This ambivalence, we should take note, has persisted in different forms throughout the subsequent history of racism. As Rattansi puts it: "for the subsequent history of racism, it is vital to note this constitutive duality and ambivalence, and to understand its characteristically tangential relation to what these strangers might really be like".
I found this to be extremely poignant. It seems to me that this kind of ambivalence is always an aspect of the way that racism manifests itself. Think of the "noble savage", or the "positive good" ideology backing Slavery in the early 1800s. Or alternatively think about myths like "asians are good at math" or "black men have large penises". All of the above are no less racist for propagating supposedly 'positive' judgments instead of 'negative' ones.
I also find Rattansi's comment interesting because of the "tangential relation" that he takes note of: this ambivalence is always from the perspective of the dominant group gazing at the marginalized 'Other', and whether it assigns 'good' or 'bad' predicates it is nonetheless already estranged from the 'Other' people in question.
To link this ambivalence up with something else I've read recently, consdier how one of Studs Terkel's interviewees puts it in Divison Street (1967): "The average white person, you ask him about integration, is the Negro equal? He wants to scream NO. But he thinks back and he's a Christian. Now he knows in his heart that he doesn't believe he's equal, but all this Christian training almost forces him to say yes. He's saying yes to a lie, but he has to come face to face with the truth some day."
This seems to ring true even today in many respects. Many white people still feel, in some sense, that the answer is "NO", however, they also have many other commitments that do not jibe with that judgment. For example, many 'average' white people also take themselves to be committed to universal suffrage, belief in the humanity of all peoples, equal rights, etc. Peoples' commitments are rarely if ever without tensions and contradictions and racism is no exception.
Another way that this ambivalence expresses itself is in the fact that racism is not often about particular people, qua individuals. Someone can 'have minority friends' or may genuinely admire non-White individuals, while at the same time expressing racist views in many other ways (I've observed too many cases of this phenomenon to count). Or think of people who are genuinely kind to people they interact with, but nonetheless can be heard uttering racist remarks about this or that group. Racism hardly ever expresses itself as an all-encompassing worldview wherein the racist person categorically hates or looks down upon all individuals of a given 'race'.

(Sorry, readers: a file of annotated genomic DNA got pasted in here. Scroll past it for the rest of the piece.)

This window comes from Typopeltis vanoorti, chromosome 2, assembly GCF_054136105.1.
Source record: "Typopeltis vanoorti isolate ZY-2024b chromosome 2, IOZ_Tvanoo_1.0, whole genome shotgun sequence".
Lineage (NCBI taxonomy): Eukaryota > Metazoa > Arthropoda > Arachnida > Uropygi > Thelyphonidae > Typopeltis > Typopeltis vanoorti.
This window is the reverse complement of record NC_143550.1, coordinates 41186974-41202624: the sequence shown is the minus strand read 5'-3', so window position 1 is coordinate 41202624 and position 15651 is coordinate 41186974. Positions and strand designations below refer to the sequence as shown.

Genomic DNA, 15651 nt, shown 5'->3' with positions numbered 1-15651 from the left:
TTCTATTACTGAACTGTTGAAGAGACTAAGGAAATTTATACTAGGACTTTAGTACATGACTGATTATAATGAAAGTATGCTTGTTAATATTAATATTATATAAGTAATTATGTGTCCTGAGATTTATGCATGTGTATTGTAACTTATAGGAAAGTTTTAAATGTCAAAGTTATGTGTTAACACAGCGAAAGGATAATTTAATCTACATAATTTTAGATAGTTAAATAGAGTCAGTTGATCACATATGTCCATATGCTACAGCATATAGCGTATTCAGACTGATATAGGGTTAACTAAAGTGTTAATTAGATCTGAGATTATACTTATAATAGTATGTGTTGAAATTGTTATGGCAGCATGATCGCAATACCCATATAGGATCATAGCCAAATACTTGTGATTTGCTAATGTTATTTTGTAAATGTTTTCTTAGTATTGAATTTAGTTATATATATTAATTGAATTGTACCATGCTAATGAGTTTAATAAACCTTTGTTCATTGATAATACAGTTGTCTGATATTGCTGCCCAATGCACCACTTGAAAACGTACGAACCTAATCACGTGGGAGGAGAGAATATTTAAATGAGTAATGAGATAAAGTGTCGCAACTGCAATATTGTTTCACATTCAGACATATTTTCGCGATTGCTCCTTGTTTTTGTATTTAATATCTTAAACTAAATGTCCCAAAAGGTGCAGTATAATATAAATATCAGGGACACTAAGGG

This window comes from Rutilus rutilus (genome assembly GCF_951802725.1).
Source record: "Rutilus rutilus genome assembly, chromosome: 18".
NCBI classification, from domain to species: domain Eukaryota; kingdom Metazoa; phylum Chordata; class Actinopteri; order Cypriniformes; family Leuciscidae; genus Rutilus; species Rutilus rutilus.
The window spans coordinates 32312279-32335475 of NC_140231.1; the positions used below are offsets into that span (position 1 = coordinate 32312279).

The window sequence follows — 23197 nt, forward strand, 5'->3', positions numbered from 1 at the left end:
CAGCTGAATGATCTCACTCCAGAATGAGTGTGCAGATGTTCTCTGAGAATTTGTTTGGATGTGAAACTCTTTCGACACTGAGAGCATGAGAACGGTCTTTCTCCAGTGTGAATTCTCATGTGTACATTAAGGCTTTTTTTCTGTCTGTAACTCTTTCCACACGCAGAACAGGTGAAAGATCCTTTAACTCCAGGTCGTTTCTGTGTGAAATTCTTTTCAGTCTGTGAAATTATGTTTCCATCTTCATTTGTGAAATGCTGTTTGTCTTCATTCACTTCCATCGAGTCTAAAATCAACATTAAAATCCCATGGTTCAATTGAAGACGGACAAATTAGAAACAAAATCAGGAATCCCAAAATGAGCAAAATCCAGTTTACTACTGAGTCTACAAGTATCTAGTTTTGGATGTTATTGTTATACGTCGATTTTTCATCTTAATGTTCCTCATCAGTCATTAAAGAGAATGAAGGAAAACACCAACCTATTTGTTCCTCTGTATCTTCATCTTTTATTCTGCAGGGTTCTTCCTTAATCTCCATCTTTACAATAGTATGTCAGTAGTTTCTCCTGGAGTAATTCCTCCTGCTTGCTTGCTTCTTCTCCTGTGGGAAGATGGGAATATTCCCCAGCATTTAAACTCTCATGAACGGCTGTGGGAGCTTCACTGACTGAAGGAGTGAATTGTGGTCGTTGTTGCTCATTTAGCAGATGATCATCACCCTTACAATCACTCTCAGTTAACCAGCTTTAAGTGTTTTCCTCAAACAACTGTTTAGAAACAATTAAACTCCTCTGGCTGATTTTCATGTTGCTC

Very often I hear character defenses for people who are accused of racism: "but he can't be wholly rotten since he's done so many other good things and has lots of non-White acquaintances!". But if we understand racism as a social phenomenon with some measure of ambivalence built into it, this kind of defence is no longer relevant.
Even in the extreme case of post-WWII Germany we find that this sort of ambivalence is part of what sustains racism. Adorno argued in the late 1950s that little could be accomplished in the way of fighting anti-Semitism by means of "community meetings, encounters between young Germans and young Israelis, and other organized promotions of friendship. All too often the presupposition is that anti-Semitism in some essential way involves the Jew and could be countered through concrete experience with Jews, whereas the genuine anti-Semite is defined more by his incapacity for any experience whatsoever, by his unresponsiveness". What he means by "incapacity for experience", is that to be able to carry out the horrors of Auschwitz one cannot just hate certain people, one must be unresponsive and hollow, mechanically precise and numb, incapable of seeing people as human beings. In the Marxist tradition, of which Adorno's work is an important contribution, this social pathology is called "reification", that is, seeing human beings as exchangeable objects and social relations as relations of exchange.
The point of Adorno's observation is that the problem was not a lack of 'good' concrete interaction with individual Jews: anti-Semitism has nothing to do with Jews as individual people, it's precisely the opposite. Anti-Semitism, like other forms of racism, often amounts to failing to see the hated group as fellow human beings. We misunderstand what racism is (and where it comes from) if we think that it has only to do with an individual's assessment of other individuals.